Fellows who chose to focus on research are expected to select a research mentor from within or outside the Division of Pulmonary and Critical Care during the spring of their first year. They are then expected to spend up to 6 months of dedicated research time during their second year participating in basic science, translational research, clinical research, or medical education research under the guidance of this mentor.

Fellows who are interested in a research career can attend a one-week course in clinical & translational research offered by the Department of Epidemiology and a two-week course introducing a fellow to basic laboratory techniques. The goal of the research rotation is to provide fellows experience in the fundamentals of research within critical care units, inpatient or outpatient services, the pulmonary function laboratory, or the basic science laboratory.

All fellows are expected to participate in a scholarly project. This requirement can be satisfied by research participation but can also include writing papers, book chapters, designing and implementing curriculum, or teaching at the medical school or residency level.

Research Opportunities and Mentors:

Pulmonary Critical Care

  1. Andrea Levine – Acute Lung Injury, ARDS, inflammatory biomarkers in ARDS, ARDS clinical trials, post-ICU recovery
  2. Carl Shanholtz – Acute Lung Injury, ARDS, ARDS clinical trials
  3. Jeff Hasday – Hypothermia in ARDS, ARDS clinical trails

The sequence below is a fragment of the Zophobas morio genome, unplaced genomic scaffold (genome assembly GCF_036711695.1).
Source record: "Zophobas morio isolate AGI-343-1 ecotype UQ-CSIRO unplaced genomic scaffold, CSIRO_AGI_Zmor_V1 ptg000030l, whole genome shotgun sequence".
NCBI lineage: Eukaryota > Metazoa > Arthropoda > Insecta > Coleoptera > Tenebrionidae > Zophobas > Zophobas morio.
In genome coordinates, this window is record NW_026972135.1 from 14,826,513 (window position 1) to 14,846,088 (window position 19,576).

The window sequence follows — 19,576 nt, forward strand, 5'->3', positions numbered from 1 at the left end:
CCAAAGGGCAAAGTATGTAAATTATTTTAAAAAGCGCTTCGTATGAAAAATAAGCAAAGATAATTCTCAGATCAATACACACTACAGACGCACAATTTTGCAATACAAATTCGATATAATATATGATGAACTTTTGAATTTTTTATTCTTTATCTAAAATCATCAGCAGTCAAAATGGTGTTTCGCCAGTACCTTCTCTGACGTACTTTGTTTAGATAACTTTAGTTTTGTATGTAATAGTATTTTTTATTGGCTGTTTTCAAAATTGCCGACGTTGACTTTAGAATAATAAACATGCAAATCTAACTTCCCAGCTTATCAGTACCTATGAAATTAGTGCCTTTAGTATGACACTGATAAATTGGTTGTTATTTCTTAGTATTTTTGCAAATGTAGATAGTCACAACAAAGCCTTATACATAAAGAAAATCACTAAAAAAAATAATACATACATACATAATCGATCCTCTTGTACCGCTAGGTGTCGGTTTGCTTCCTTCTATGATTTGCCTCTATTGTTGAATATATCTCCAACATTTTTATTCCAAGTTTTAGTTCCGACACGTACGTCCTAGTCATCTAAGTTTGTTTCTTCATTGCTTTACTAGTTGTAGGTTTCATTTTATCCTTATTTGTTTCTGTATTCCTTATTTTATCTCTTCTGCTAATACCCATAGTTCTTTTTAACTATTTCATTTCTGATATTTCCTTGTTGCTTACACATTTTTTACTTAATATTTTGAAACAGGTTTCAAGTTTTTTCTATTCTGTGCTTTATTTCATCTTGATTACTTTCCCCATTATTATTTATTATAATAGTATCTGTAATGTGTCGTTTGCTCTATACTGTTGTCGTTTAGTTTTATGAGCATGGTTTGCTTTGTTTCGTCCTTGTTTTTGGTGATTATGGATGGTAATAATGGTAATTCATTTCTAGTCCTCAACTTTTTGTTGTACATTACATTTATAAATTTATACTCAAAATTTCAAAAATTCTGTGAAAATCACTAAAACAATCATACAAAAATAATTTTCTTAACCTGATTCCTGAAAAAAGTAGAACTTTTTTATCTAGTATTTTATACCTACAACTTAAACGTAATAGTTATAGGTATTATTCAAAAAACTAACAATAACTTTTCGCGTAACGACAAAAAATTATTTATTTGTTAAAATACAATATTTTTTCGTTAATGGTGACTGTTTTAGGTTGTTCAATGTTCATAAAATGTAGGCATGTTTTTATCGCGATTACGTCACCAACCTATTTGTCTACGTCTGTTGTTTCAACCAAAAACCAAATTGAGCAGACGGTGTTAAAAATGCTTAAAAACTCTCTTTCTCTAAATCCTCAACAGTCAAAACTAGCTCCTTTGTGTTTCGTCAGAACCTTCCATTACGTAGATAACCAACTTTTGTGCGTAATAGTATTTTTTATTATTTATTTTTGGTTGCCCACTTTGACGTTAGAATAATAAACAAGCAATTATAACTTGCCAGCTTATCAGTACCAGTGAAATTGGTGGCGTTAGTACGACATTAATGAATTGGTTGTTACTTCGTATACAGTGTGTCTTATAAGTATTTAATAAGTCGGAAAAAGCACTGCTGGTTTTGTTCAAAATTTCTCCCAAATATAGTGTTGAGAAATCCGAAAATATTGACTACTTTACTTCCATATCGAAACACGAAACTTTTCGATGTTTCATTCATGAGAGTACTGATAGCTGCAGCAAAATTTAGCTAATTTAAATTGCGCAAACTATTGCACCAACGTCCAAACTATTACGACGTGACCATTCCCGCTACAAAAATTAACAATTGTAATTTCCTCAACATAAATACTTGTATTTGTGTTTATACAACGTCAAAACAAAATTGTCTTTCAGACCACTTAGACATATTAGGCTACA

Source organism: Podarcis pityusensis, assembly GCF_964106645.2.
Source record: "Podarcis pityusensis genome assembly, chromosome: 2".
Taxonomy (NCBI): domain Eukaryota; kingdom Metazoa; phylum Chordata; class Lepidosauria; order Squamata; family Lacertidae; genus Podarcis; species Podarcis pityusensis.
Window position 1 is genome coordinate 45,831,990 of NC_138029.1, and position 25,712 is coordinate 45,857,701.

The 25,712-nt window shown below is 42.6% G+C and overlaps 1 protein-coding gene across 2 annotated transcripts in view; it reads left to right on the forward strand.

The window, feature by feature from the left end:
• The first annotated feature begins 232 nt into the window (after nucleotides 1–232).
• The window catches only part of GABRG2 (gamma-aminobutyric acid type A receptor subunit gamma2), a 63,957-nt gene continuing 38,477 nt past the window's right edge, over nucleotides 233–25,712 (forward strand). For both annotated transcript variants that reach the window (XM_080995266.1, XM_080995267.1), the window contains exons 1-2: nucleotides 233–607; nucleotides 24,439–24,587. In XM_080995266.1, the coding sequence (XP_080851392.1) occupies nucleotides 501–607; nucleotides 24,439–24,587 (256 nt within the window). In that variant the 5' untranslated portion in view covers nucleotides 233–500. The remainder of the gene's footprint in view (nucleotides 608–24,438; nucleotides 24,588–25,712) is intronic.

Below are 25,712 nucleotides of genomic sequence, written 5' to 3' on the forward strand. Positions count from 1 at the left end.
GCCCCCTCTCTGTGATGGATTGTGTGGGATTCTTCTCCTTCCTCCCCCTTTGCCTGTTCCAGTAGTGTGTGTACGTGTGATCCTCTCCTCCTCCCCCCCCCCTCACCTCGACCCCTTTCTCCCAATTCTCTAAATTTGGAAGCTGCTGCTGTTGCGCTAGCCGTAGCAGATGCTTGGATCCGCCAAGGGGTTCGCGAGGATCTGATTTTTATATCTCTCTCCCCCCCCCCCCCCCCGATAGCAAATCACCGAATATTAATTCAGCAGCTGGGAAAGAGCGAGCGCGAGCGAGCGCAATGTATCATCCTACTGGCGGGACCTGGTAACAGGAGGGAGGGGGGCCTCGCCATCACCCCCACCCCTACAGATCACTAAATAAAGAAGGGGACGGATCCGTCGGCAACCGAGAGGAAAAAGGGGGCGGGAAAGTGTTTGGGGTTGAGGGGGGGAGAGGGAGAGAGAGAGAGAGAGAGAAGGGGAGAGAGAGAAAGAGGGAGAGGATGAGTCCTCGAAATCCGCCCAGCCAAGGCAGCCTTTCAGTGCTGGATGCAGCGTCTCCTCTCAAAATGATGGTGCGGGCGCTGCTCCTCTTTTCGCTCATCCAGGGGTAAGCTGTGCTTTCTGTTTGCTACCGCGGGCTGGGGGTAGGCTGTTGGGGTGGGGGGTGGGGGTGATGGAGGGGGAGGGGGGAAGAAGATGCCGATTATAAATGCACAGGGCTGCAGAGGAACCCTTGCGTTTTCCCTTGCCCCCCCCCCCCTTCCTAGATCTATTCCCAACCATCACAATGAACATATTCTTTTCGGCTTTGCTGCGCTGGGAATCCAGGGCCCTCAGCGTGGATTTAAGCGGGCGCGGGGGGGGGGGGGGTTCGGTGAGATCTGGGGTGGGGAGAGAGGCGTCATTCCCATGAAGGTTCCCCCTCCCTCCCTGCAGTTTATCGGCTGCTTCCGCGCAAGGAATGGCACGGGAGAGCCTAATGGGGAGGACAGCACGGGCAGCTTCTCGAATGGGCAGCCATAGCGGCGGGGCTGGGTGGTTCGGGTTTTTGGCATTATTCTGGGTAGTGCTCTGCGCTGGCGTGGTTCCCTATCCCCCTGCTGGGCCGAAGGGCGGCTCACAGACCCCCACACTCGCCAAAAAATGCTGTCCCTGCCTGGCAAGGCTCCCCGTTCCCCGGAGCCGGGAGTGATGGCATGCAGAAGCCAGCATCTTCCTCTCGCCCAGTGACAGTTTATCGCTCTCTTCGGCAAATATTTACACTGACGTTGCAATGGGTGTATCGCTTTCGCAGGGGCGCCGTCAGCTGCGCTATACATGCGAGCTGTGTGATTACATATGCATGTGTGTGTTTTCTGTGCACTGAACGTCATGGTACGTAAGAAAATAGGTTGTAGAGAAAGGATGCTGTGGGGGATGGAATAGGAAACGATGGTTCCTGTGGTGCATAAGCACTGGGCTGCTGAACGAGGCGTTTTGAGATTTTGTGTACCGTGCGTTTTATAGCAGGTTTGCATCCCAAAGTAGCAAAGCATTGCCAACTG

4. Avelino Verceles – ICU Recovery, improving clinical, functional, and cognitive outcomes after ICU survival

Neuro Critical Care

  1. Neeraj Badjatia – Inflammation and metabolism in acute brain injury, traumatic brain injury, bioinformatics for outcome prediction, targeted temperature management and complications (shivering)
  2. Nicholas Morris – Simulation-based educational research, healthcare disparities, headache/pain in acute brain injury
  3. Gunjan Parikh – Coma recovery, neuroimaging, cerebral edema
  4. Jamie Podell – Paroxysmal sympathetic hyperactivity, neurological outcomes following ECMO, neuroimaging
  5. Melissa Motta – Family engagement, shared decision making, post-ICU outcomes
  6. Wendy Chang – Interprofessional education, neurological emergencies

Surgical Critical Care

  1. William Teeter – Leveraging machine learning, big data, and videographic review of the resuscitation of critical illness and injury, to leverage advances in the efficient delivery and automation of critical care resuscitation.
  2. Sarah Murthi – Critical care ultrasound, critical care ultrasound education
  3. Samuel Tisherman – Hemorrhagic shock, cardiac arrest, therapeutic hypothermia, education, surgical skill, simulation
  4. Kimberly Boswell
  5. Elizabeth Powell
  6. Emily Esposito
  7. Jeff Rea – Critical care resuscitation